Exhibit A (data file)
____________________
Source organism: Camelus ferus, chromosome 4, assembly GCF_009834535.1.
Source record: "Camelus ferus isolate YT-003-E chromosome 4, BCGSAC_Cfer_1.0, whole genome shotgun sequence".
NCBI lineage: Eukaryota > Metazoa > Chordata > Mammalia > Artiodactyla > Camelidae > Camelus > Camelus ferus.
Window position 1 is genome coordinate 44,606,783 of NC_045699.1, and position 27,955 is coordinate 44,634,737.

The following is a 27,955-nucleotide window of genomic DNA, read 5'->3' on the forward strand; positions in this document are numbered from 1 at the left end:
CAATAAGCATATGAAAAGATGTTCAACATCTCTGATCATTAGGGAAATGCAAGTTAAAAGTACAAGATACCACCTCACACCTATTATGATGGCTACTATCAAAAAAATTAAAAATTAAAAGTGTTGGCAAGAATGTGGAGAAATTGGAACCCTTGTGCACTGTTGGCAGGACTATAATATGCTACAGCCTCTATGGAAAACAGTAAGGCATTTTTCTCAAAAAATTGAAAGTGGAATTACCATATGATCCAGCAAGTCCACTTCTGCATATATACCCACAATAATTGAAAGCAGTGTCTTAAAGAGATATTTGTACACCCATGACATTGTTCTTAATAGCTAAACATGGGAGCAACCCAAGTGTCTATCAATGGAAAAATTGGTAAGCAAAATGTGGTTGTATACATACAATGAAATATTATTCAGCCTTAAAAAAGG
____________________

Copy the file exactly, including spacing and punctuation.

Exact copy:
Source organism: Camelus ferus, chromosome 4, assembly GCF_009834535.1.
Source record: "Camelus ferus isolate YT-003-E chromosome 4, BCGSAC_Cfer_1.0, whole genome shotgun sequence".
NCBI lineage: Eukaryota > Metazoa > Chordata > Mammalia > Artiodactyla > Camelidae > Camelus > Camelus ferus.
Window position 1 is genome coordinate 44,606,783 of NC_045699.1, and position 27,955 is coordinate 44,634,737.

The following is a 27,955-nucleotide window of genomic DNA, read 5'->3' on the forward strand; positions in this document are numbered from 1 at the left end:
CAATAAGCATATGAAAAGATGTTCAACATCTCTGATCATTAGGGAAATGCAAGTTAAAAGTACAAGATACCACCTCACACCTATTATGATGGCTACTATCAAAAAAATTAAAAATTAAAAGTGTTGGCAAGAATGTGGAGAAATTGGAACCCTTGTGCACTGTTGGCAGGACTATAATATGCTACAGCCTCTATGGAAAACAGTAAGGCATTTTTCTCAAAAAATTGAAAGTGGAATTACCATATGATCCAGCAAGTCCACTTCTGCATATATACCCACAATAATTGAAAGCAGTGTCTTAAAGAGATATTTGTACACCCATGACATTGTTCTTAATAGCTAAACATGGGAGCAACCCAAGTGTCTATCAATGGAAAAATTGGTAAGCAAAATGTGGTTGTATACATACAATGAAATATTATTCAGCCTTAAAAAAGG